I won't try acupuncture after reading a few scientific papers that said it doesn't really work except as a placebo. Some people will disagree because it's worked for them. Don't do chiro! It could cause paralysis.
I've also had lots of PT, don't go anymore but do the core strengthening exercises on my own at home. Saves time. It doesn't help for a long time but could keep things from getting worse in the future. TENS didn't help me either. Injections used to work, not helping anymore. I'm going for another MRI tomorrow. Really don't want surgery unless it gets intolerable or dangerous as in cauda equina.
Best wishes.
Alcie
 
 

damgalnuna
Regular Member


Date Joined Aug 2010
Total Posts : 77
   Posted 8/4/2010 7:08 AM (GMT -7)   
I have had an MRI, which showed two herniated discs, one of which is actually torn a bit. Those two herniated discs are consistent with the location of my pain, so they assume that's the cause. There aren't any good solutions that I know of for actually treating the problem instead of just the symptoms. Having already had three back surgeries, having another would be risky, and fusing that part of my spine would result in me having a completely fused spine, which I understand isn't a good idea.
Scoliosis fusion w/rods - 1992; herniated disc - 1996; partial removal of rods - 1997; microdiscectomy - 1997; sudden increase in pain - 2008; since 2008 I've tried the following non-pharmaceutical treatments: physical therapy, aquatic therapy, TENS, acupuncture, trigger point injections, selective nerve root blocks; other diagnoses: depression, anxiety, add; current medications: tramadol, lyrica, baclofen, vicodin, welbutrin, ativan, ritalin

straydog
Forum Moderator


Date Joined Feb 2003
Total Posts : 13451
   Posted 8/4/2010 8:42 AM (GMT -7)   
Hi Damgalnuna and welcome to Healing Well's chronic pain forum. I am very glad that you found the forum but so sorry that you have to be here. But, as you will find here there are many of us just like you, suffering with CP. That may or may not give you a little comfort, suffering in silence is no good for anyone. Having a place to come and vent, talk or ask questions can be helpful. None of us here are drs so we cannot fix you but we can give suggestions and tips. and lots of compassion.
 
You are way too young to be traveling this path, but now that you are there are things you can do and you have more control than you realize. It is real easy to get disgusted and frustrated especially when it come to drs that do not listen. When you have a dr that is not listening then it is time to kick him to the curb and find one that will. That is not uncommon at all, many of us have gone thru a few in an effort to find the right one. Its called advocating for yourself. As WhiteBeard says this dr works for you, he should be listening to what you are telling him that is going on. I think going back to PT will only rear up more pain, that seems to be what has been happening to our folks on here that have already been operated and and all of a sudden the drs are saying oh, lets give PT another try. Well, they end up worse off. Ask WhiteBeard about his experience just recently with PT.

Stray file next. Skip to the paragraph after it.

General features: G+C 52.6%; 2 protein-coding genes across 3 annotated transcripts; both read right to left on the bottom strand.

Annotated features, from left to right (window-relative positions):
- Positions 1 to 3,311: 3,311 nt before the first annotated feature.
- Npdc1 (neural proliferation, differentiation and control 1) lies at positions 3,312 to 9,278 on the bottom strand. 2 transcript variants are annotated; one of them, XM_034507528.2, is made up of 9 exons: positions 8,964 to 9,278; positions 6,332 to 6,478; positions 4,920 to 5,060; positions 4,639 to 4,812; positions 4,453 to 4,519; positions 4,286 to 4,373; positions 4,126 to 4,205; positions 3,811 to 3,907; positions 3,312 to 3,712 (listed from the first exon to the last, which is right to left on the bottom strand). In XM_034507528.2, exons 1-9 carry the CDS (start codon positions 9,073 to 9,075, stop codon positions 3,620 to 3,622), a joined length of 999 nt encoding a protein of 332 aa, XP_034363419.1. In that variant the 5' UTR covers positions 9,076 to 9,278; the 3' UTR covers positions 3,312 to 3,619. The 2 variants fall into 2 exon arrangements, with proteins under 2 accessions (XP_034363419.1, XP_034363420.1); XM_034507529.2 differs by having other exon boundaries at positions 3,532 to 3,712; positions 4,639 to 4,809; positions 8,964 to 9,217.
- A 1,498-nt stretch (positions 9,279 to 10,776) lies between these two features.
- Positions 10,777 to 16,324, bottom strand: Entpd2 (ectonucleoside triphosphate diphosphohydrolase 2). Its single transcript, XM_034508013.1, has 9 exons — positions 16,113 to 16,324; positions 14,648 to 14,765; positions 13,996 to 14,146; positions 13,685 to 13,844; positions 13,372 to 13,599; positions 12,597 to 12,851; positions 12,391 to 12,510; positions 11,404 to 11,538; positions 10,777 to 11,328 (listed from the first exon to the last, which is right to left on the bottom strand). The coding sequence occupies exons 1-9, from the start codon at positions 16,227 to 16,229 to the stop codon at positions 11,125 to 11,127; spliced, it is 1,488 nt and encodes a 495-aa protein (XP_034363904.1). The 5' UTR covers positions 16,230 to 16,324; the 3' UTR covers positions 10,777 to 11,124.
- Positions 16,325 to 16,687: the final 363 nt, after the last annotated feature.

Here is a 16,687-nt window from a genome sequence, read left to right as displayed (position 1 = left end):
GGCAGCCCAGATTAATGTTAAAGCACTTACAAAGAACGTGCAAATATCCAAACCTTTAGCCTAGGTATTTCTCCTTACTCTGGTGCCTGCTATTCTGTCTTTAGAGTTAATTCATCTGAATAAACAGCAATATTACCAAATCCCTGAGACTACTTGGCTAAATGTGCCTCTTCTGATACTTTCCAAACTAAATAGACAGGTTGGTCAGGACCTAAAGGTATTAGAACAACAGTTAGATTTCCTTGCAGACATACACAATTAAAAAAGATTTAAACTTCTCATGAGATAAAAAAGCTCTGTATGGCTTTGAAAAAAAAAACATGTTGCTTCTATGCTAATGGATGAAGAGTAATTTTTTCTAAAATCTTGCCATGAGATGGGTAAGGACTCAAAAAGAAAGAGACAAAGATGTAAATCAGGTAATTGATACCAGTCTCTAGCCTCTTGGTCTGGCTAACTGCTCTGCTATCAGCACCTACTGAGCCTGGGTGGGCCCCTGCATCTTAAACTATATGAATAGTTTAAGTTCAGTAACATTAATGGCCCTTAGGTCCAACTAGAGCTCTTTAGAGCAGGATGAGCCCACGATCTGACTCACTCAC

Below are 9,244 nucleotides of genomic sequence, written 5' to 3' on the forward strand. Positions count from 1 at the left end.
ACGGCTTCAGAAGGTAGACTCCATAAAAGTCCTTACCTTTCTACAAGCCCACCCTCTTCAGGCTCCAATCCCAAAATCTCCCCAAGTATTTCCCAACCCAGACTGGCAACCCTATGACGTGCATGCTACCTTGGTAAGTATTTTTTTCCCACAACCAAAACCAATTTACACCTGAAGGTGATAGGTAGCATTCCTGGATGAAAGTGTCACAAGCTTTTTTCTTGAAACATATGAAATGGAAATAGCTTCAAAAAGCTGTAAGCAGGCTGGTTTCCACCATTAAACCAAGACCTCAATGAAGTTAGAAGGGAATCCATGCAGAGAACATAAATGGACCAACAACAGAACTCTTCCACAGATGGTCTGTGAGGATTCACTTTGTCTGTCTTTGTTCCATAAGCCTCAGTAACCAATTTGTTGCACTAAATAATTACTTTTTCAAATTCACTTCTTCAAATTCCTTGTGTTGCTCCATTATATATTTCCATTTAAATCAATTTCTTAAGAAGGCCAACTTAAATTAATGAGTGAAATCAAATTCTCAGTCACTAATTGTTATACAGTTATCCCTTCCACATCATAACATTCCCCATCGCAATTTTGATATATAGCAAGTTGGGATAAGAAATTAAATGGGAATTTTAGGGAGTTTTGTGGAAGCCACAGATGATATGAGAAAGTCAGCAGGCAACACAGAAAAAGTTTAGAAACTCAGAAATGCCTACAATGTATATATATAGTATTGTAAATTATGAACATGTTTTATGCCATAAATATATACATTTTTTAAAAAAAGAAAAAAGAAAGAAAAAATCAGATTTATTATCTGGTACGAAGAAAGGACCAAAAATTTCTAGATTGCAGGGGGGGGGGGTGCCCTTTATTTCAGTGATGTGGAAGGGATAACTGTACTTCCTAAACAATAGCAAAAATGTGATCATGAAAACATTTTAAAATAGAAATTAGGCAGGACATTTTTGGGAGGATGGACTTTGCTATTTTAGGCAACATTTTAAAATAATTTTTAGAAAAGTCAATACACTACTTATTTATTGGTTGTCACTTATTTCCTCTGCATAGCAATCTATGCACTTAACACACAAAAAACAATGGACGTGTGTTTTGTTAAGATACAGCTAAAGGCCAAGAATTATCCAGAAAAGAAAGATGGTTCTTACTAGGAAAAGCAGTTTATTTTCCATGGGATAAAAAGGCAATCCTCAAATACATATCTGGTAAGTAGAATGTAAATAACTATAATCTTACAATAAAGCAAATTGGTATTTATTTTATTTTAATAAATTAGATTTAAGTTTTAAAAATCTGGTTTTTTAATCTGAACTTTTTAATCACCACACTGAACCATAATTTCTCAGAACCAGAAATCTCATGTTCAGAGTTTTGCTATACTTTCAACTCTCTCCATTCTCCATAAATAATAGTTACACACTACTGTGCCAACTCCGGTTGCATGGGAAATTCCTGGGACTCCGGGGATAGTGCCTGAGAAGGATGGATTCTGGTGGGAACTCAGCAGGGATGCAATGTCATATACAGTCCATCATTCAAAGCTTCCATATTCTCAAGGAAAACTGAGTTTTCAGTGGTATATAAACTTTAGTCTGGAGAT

Three back surgeries is a lot for anyone. You are right when you say no more, I don't blame you a bit. I think WhiteBeard was asking if you have had any new MRI's since all of your surgeries to see if anything new has cropped up. When people start down the PM road all these guys are going to do is various procedures like blocks and eppies and trigger points and that sort of thing. The next is finding a medication or a combination of medications to lessen your pain to a more tolerable level.  You must get the pain cycle broken in order to get some relief. You have to stay on top of your pain and not under it. If your pain is constant then a person has to stay on the pain medication around the clock on a schedule. This is the only way to get things simmered down. You can't take a pain pill at 8:00am that is a 6 hr pain pill and not take it again for 12 hours, you take it every 6 hours or however it it written to be taken. Why hasn't your dr put you on a long acting pain medication and another pain medication for break thru pain???? From what you are describing you really need to be on something like this, not vicodin. Again, I am not a dr but I don't think you are getting a fair shake from your dr. That is all PM can offer. If you are having a lot muscle spasms going on trigger points are sure worth considering. That kept me going for a very long time when dealing with severe spasms. If you have already had a heart to heart with your PM dr and he is not listening then your only recourse is to find one that will. I am not sure talking to him again will do you any good. Always remember, even with CP you are entitled to quality life and that is something you don't have right now. Obviously with all the surgeries you know your limitations, but you can still have a life and be able to enjoy your child.